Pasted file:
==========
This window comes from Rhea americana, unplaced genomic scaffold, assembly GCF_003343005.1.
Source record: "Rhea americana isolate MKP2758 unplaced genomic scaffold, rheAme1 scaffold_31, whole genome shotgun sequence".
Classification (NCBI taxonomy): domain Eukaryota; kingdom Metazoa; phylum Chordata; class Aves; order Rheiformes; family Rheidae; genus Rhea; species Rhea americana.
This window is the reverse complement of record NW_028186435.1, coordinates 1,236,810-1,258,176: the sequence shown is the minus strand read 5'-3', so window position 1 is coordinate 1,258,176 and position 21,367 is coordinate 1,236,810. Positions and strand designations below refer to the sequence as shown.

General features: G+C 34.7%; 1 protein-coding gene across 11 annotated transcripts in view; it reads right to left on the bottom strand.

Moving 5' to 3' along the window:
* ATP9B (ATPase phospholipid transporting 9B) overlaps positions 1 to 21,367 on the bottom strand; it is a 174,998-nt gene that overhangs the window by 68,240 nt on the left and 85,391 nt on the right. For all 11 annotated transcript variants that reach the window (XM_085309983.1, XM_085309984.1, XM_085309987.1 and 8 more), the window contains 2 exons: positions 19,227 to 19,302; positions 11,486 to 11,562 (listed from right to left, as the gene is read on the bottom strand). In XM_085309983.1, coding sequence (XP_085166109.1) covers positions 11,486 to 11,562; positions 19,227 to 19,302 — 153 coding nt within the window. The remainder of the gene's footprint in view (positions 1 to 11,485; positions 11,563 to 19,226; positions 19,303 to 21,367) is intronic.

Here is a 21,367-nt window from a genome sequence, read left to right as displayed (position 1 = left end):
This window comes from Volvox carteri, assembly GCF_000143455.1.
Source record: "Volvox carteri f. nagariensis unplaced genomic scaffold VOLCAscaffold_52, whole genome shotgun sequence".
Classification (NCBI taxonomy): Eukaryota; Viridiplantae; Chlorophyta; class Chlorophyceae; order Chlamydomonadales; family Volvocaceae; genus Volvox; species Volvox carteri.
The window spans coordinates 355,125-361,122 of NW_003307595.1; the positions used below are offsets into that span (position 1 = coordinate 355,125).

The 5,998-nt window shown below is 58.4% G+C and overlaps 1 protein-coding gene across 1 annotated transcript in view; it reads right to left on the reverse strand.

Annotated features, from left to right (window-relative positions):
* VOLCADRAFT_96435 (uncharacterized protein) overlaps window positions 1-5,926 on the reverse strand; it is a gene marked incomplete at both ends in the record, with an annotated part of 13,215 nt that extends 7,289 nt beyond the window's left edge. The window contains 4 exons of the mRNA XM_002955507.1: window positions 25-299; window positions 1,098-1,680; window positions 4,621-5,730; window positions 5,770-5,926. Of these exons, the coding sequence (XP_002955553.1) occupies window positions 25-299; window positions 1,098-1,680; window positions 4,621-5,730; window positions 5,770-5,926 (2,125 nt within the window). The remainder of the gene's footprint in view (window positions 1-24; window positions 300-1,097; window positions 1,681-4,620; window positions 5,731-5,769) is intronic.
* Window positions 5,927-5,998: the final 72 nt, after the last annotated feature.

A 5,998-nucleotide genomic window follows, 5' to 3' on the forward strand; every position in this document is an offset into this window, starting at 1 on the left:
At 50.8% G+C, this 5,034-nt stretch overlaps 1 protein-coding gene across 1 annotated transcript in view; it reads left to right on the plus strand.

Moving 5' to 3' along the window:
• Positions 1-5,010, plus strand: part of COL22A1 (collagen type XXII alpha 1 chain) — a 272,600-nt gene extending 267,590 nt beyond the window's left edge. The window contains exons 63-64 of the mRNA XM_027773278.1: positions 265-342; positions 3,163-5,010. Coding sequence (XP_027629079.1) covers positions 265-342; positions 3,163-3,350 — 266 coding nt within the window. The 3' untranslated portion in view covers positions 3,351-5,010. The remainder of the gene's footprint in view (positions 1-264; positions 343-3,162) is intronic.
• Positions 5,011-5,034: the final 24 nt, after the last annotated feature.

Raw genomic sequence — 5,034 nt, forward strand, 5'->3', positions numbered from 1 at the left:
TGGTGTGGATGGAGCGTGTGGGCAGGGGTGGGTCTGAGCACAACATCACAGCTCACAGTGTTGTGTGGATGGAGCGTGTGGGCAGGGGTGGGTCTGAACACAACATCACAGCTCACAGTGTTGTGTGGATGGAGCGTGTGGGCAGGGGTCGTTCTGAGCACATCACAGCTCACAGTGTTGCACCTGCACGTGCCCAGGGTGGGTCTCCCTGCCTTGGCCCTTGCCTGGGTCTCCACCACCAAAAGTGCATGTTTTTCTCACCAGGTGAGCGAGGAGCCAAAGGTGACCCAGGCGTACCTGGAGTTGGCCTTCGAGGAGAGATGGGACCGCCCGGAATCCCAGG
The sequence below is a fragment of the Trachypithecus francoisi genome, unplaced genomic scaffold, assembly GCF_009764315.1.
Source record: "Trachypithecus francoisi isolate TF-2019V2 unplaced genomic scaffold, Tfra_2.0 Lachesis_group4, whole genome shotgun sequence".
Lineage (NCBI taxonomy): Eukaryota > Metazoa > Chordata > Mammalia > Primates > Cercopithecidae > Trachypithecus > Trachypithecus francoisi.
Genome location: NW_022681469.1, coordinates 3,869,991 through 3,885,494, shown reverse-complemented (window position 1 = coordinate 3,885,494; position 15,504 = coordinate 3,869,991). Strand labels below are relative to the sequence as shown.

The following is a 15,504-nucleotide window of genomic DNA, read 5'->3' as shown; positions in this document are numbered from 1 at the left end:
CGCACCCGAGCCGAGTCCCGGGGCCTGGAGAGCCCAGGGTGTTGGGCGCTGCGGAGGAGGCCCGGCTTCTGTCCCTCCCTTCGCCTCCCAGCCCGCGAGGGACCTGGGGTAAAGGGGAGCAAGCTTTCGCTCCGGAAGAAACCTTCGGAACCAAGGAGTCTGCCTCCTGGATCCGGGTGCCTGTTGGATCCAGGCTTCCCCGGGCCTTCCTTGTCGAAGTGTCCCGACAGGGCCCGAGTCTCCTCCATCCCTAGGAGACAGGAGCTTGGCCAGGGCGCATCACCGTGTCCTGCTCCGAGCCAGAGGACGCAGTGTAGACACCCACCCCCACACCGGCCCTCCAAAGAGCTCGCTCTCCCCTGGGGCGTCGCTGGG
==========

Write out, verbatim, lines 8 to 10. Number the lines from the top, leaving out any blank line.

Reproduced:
Here is a 21,367-nt window from a genome sequence, read left to right as displayed (position 1 = left end):
This window comes from Volvox carteri, assembly GCF_000143455.1.
Source record: "Volvox carteri f. nagariensis unplaced genomic scaffold VOLCAscaffold_52, whole genome shotgun sequence".